Sheffield trampolinistÂ

A gymnast from Sheffield is moving one step closer to her dreams of joining the RAF, but hopes she won't have to give up the sport she loves in the process.

Tuesday, 20th November 2018, 2:06 pm
Updated Tuesday, 20th November 2018, 4:17 pm
Lucy Horan has dreams of a career in the RAF but won't be giving up her beloved sport

Lucy Horan, aged 17, of Norton, returned to the trampoline last month, two years after a debilitating accident which could have taken her away from the sport for good. 

Amazingly, she went on to finish third in her age group at the 2018 English Trampolining Championships, held at the English Institute of Sport in October, and is now looking forward to competing for her school at the Yorkshire Regional Trampoline Competition next month. 

Lucy says being on the trampoline 'feels like you're flying'

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The Sheffield Girls High pupil also has her sights set on the future, having completed an application for the role as a physical training instructor for the RAF, a role which she says will be perfect as she has lots of energy.

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She has been told that, due to her high level experience, she could receive a paid role, but will also have the opportunity to be sent for further training, and is currently waiting to take part in a medical test. 

However, she says she doesn't want to give up trampolining and will carry it on for as long as she can. 

Lucy Horan returned to trampolining in October, two years after breaking her neck whilst training

She said: 'I wanted to keep it up, so rather than university I will hopefully be going into the RAF. I sent the application and have had the selection interview and I've got my medical test on Thursday. 

'If I get in I'll still try to compete if I can because I love the sport.'

Lucy, who has competed both nationally and internationally, began trampolining age eight having taken up gymnastics three years earlier.

She said: 'I took up trampolining because the training was coincidentally held at my mum's work. This sounds really childish but I knew I could do the gymnastics moves on the floor, and when I saw other people trampolining I thought it was just like gymnastics in the air!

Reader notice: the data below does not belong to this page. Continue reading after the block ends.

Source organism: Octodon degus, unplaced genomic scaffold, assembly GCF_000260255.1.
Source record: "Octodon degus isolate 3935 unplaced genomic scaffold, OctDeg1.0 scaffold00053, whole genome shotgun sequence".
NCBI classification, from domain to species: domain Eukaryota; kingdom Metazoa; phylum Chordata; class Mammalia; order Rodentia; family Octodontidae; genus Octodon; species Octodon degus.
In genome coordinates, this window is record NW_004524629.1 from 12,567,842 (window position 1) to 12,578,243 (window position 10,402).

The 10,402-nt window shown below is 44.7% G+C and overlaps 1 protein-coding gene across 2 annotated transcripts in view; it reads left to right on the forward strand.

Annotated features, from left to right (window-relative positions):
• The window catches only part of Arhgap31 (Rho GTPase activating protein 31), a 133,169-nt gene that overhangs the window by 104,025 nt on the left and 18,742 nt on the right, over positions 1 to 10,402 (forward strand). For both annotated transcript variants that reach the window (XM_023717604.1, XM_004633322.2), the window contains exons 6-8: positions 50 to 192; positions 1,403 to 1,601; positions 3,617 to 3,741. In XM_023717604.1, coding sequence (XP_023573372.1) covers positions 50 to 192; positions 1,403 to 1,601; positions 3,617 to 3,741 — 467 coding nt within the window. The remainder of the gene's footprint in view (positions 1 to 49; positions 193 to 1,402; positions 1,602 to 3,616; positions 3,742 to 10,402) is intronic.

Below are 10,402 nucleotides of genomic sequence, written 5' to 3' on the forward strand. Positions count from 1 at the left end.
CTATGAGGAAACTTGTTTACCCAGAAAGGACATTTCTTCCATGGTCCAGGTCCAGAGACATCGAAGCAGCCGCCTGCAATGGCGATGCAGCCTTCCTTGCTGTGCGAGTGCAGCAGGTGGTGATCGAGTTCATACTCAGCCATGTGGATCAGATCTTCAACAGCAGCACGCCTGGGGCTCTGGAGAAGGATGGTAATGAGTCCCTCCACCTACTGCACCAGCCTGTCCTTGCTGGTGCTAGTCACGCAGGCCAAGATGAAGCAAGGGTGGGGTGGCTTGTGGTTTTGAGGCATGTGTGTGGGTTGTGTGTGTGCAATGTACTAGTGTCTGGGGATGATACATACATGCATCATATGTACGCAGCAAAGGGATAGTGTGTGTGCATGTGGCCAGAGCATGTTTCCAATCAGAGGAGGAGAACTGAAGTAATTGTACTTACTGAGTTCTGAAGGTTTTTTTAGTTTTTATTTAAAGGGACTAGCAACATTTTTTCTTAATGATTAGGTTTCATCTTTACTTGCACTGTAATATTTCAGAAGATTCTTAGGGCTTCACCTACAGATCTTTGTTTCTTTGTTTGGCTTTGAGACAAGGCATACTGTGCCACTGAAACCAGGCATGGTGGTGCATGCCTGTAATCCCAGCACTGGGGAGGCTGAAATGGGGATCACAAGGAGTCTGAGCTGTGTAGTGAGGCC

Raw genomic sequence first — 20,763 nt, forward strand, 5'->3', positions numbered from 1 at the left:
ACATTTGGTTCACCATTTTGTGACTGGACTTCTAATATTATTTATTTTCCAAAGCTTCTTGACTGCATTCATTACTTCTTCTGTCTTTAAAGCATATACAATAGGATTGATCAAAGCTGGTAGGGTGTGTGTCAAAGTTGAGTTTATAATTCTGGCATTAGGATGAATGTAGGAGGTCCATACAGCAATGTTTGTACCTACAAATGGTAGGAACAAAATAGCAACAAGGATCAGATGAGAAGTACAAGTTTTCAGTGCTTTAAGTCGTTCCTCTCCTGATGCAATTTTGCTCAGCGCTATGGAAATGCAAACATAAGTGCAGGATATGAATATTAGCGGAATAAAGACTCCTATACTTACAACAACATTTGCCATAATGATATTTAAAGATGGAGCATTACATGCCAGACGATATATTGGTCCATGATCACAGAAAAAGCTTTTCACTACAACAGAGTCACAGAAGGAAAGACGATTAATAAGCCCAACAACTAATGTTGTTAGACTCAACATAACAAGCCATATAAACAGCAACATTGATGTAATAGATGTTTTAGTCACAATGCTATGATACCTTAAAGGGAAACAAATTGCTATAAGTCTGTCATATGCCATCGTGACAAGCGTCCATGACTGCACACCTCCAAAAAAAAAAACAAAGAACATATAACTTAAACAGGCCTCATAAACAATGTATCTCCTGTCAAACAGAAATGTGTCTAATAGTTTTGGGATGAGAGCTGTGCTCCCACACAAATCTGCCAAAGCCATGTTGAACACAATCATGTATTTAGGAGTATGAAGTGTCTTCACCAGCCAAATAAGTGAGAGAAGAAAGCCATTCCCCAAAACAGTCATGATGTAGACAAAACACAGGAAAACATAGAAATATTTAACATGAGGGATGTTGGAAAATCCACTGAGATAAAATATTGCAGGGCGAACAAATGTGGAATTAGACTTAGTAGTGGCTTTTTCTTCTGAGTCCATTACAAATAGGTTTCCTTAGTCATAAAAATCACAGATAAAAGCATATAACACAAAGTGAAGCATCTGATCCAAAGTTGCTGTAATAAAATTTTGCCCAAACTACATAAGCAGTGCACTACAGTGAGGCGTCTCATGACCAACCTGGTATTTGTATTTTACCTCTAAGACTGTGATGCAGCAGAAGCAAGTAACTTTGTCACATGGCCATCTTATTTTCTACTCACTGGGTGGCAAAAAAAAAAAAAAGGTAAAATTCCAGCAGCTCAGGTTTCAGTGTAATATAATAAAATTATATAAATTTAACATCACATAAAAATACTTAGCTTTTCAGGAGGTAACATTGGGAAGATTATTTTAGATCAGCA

'I was always a very active child and I've always loved sport in general, so my mum encouraged me to go and do it. My favourite thing about it is feeling as though you're flying. It started as just a hobby that turned more competitive later on.'

She began age nine, and has never looked back, visiting countries such as Bulgaria, Florida and Spain to represent Great Britain. 

However, disaster struck when she broke her neck during a training session.

'The week before the 2016 British Championships, I was doing my routine during training in Leeds,' she said. 'I got to the third movement and lost my sighting as I went round, so I came down heavily on my neck and shoulders and got pins and needles all the way through my body.

'I laid there and told my coach at the time about the pins and needles but he told me, ''It's just the shock, you'll be fine' and gave me five minutes.

'I got up and acted like everything was OK but when it was time to go home, I got to the car park and collapsed. I was paralysed for just over 40 minutes.'

She later underwent a six-and-a-half hour operation, and took a year out to recover.

She added: 'It's like that saying, '˜If you fall off your horse, get back on it' - I fell off my trampoline, and all I wanted to do was get back on it! While I was recovering, I was determined to show the doctors I could still do trampolining, it is my absolute passion and I couldn't imagine not being able to do it.'

Now, having bounced back, she is juggling studying for her final year at A-level, and trampoline training five days a week, something she says can be '˜very stressful' at times.

However, she says she always prioritises schoolwork, and will complete work in free periods, allowing time for training. 

Lucy will be competing for Sheffield Girls' at the Yorkshire Regional Trampoline Competition on December 1, and hopes to continue working to reach her peak performance.